So, a tech editor will compare your pattern to your style guide, and they will point out anything that is inconsistent in your pattern writing.


Checking Your Knitting Pattern for Clarity


While not all tech editors put as much emphasis on checking your pattern for clarity, I believe all good tech editors are concerned with the clarity of your pattern. When your pattern isn't clear, it doesn't matter if your pattern is accurate (the math and instructions are correct) and consistent (you use the same formatting and writing style), because your customer will struggle. If they can't figure out if the row is a right side row or a wrong side row, if they continue the repeat to the end of the row or if they stop at a certain point, or if they are supposed to work two repeats or three repeats; the knitter is going to struggle and won't be able to follow the instructions as you'd intended.


A tech editor is trained to recognize these frequent places for misunderstandings. They also are familiar with several writing styles, as well as the standards of pattern writing. While you, as a designer, might think one style of writing is more clear than another, or you might be so familiar with the pattern that it makes sense to you, your tech editor is able to look at your pattern from a position that is removed from the design process and share how knitters commonly interpret the instructions.


For example, writing repeat instructions as "Repeat Rows 1-4 four times" can be confusing; should the knitter work Rows 1-4 one time and the repeat them an additional four times, or should the knitter work Rows 1-4 for a total of four times? However, writing "Work Rows 1-4 for a total of five times" or "Work Rows 1-4 an additional four times" is more clear.


However, while a tech editor is able to give you their best recommendations and resources, in the end you have to decide what to keep, change, and/or remove.


What does a knitting tech editor not do?


There's a lot that tech editors do to help you make your knitting pattern the best it can be, but there is one thing that tech editors to not do: knit your pattern. And sometimes there are errors that look right on paper and mathematically but don't work quite right when you knit them up. This is why it's important to have a group of test knitters work through the pattern after you've finished with tech editing for your knitting pattern.


Want to learn more about knitting tech editors? This post talks all about the ins and outs of tech editing from the pattern designer's perspective. Note: You'll want to have your pattern tech edited prior to having your pattern test knit; it makes the whole process a lot smoother!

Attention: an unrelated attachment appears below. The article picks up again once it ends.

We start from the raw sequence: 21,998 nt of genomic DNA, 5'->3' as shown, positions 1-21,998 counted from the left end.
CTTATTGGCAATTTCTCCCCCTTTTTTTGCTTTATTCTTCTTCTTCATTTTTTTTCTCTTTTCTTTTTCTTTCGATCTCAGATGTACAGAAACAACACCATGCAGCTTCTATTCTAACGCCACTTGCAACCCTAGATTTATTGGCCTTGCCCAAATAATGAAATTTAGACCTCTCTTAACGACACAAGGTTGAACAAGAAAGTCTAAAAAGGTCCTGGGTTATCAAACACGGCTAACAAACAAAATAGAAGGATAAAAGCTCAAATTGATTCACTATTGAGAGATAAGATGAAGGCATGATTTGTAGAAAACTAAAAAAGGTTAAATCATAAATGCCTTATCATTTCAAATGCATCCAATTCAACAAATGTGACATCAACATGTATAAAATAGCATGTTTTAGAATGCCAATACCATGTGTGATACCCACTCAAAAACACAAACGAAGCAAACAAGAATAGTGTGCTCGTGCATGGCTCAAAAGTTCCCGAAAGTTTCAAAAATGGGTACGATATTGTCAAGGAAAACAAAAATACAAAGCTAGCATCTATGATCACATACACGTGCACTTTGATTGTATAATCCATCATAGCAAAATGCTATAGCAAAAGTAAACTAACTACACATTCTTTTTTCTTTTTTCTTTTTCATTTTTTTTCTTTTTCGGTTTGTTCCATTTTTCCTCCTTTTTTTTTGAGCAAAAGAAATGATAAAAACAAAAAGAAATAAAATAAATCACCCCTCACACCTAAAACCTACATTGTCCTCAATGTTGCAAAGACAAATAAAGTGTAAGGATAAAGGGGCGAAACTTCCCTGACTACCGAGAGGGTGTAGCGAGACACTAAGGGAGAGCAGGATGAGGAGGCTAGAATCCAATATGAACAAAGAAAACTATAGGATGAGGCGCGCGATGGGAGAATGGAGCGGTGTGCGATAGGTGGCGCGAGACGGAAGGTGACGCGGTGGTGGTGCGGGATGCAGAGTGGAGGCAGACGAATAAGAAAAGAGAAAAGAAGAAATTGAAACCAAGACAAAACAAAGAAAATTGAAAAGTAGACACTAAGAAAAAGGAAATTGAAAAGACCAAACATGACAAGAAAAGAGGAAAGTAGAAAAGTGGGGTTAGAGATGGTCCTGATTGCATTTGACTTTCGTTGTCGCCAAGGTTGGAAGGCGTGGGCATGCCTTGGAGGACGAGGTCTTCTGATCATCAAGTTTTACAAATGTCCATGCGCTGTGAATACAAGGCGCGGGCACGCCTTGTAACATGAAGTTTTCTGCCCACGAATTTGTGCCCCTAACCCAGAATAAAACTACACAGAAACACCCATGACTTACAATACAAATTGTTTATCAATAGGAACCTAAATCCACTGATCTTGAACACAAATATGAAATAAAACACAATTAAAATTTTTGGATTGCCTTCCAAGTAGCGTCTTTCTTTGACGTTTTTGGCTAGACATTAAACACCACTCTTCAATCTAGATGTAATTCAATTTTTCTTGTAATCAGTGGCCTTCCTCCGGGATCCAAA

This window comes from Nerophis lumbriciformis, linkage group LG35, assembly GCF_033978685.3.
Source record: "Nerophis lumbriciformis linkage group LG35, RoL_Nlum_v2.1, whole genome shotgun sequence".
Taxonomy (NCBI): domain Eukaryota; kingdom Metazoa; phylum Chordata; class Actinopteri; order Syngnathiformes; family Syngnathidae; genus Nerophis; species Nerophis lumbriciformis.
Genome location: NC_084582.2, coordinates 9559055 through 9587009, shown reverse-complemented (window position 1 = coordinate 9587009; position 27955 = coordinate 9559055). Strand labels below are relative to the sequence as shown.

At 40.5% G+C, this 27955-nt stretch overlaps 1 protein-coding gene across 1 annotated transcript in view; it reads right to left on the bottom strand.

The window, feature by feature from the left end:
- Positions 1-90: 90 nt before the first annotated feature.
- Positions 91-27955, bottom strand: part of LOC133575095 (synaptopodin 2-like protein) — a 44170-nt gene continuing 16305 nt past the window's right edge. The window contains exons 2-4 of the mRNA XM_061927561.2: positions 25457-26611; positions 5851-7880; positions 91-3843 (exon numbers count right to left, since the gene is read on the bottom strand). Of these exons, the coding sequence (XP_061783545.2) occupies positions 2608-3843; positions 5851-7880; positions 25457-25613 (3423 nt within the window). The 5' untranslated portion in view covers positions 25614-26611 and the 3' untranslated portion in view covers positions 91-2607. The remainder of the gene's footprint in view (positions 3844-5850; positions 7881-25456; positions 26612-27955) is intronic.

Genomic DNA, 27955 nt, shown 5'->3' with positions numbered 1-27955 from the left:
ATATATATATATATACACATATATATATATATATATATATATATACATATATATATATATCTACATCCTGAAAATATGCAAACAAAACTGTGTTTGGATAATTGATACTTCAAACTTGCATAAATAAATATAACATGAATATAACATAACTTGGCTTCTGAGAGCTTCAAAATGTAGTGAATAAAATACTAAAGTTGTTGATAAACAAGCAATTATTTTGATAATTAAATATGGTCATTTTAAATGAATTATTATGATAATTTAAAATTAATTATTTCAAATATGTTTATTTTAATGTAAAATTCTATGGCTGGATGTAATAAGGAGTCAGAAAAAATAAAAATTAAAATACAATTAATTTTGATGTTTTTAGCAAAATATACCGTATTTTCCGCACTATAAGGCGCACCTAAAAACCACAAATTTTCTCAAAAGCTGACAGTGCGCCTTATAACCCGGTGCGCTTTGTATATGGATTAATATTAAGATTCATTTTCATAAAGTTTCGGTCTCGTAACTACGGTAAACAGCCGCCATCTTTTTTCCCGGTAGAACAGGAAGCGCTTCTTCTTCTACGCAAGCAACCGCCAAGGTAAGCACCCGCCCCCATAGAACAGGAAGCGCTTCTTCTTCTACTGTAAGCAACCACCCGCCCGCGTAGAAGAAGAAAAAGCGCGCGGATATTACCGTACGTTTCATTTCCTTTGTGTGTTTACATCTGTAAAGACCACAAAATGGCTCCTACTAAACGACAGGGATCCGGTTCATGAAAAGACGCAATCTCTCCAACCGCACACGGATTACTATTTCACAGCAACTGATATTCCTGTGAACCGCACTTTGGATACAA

What does the tech editing process look like?


The tech editing process can look different from editor to editor, but here's the basic structure for how tech editing works.


  1. First of all, you find a tech editor that you want to work with. You reach out to them to ask any questions you have about their process, share some information about the pattern you are wanting tech edited, and ask about their availability.

  2. If you decide your pattern is a good fit for the tech editor, and you are interested in the work they do, you will send them your knitting pattern. Some tech editors prefer to work from PDF files, some in Word, and some in Google Docs. Many tech editors will send you a cost estimate for tech editing the pattern and will ask you to confirm that price is ok before they start working on the pattern. Even if that isn't their standard procedure, you can request a cost estimate.

  3. The tech editor will work through the pattern, making recommendations throughout your pattern. Depending on their process, they will either make notes on the document with their recommendations, or they will use a track changes feature and make changes to your document. Some tech editors will also color code their notes to tell you how important it is that you change that part of the pattern. If they have any important questions, they may send you questions during their editing process.